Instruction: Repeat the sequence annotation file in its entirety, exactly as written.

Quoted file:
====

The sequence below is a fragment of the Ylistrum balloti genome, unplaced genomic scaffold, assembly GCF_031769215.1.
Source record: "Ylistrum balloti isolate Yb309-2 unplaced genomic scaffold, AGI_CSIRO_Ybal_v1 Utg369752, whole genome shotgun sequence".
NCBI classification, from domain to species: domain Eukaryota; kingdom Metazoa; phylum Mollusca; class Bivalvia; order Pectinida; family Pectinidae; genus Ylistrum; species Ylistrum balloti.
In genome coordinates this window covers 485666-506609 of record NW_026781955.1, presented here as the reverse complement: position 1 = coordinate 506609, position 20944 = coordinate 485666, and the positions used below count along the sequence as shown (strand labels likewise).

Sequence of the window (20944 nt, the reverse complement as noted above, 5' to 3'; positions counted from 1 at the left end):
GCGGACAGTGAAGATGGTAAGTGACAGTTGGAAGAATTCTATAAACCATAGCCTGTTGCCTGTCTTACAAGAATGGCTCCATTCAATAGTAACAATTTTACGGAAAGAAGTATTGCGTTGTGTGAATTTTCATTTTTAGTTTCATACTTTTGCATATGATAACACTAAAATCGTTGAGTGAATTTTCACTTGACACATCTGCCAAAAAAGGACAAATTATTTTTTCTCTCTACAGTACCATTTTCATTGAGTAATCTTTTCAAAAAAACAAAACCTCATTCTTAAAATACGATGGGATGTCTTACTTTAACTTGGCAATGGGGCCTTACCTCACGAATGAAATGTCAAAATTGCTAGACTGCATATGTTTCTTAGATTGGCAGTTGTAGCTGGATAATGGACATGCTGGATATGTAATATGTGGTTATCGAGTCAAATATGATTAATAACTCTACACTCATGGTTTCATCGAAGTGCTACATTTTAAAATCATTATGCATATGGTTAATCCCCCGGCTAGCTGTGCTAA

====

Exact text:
The sequence below is a fragment of the Ylistrum balloti genome, unplaced genomic scaffold, assembly GCF_031769215.1.
Source record: "Ylistrum balloti isolate Yb309-2 unplaced genomic scaffold, AGI_CSIRO_Ybal_v1 Utg369752, whole genome shotgun sequence".
NCBI classification, from domain to species: domain Eukaryota; kingdom Metazoa; phylum Mollusca; class Bivalvia; order Pectinida; family Pectinidae; genus Ylistrum; species Ylistrum balloti.
In genome coordinates this window covers 485666-506609 of record NW_026781955.1, presented here as the reverse complement: position 1 = coordinate 506609, position 20944 = coordinate 485666, and the positions used below count along the sequence as shown (strand labels likewise).

Sequence of the window (20944 nt, the reverse complement as noted above, 5' to 3'; positions counted from 1 at the left end):
GCGGACAGTGAAGATGGTAAGTGACAGTTGGAAGAATTCTATAAACCATAGCCTGTTGCCTGTCTTACAAGAATGGCTCCATTCAATAGTAACAATTTTACGGAAAGAAGTATTGCGTTGTGTGAATTTTCATTTTTAGTTTCATACTTTTGCATATGATAACACTAAAATCGTTGAGTGAATTTTCACTTGACACATCTGCCAAAAAAGGACAAATTATTTTTTCTCTCTACAGTACCATTTTCATTGAGTAATCTTTTCAAAAAAACAAAACCTCATTCTTAAAATACGATGGGATGTCTTACTTTAACTTGGCAATGGGGCCTTACCTCACGAATGAAATGTCAAAATTGCTAGACTGCATATGTTTCTTAGATTGGCAGTTGTAGCTGGATAATGGACATGCTGGATATGTAATATGTGGTTATCGAGTCAAATATGATTAATAACTCTACACTCATGGTTTCATCGAAGTGCTACATTTTAAAATCATTATGCATATGGTTAATCCCCCGGCTAGCTGTGCTAA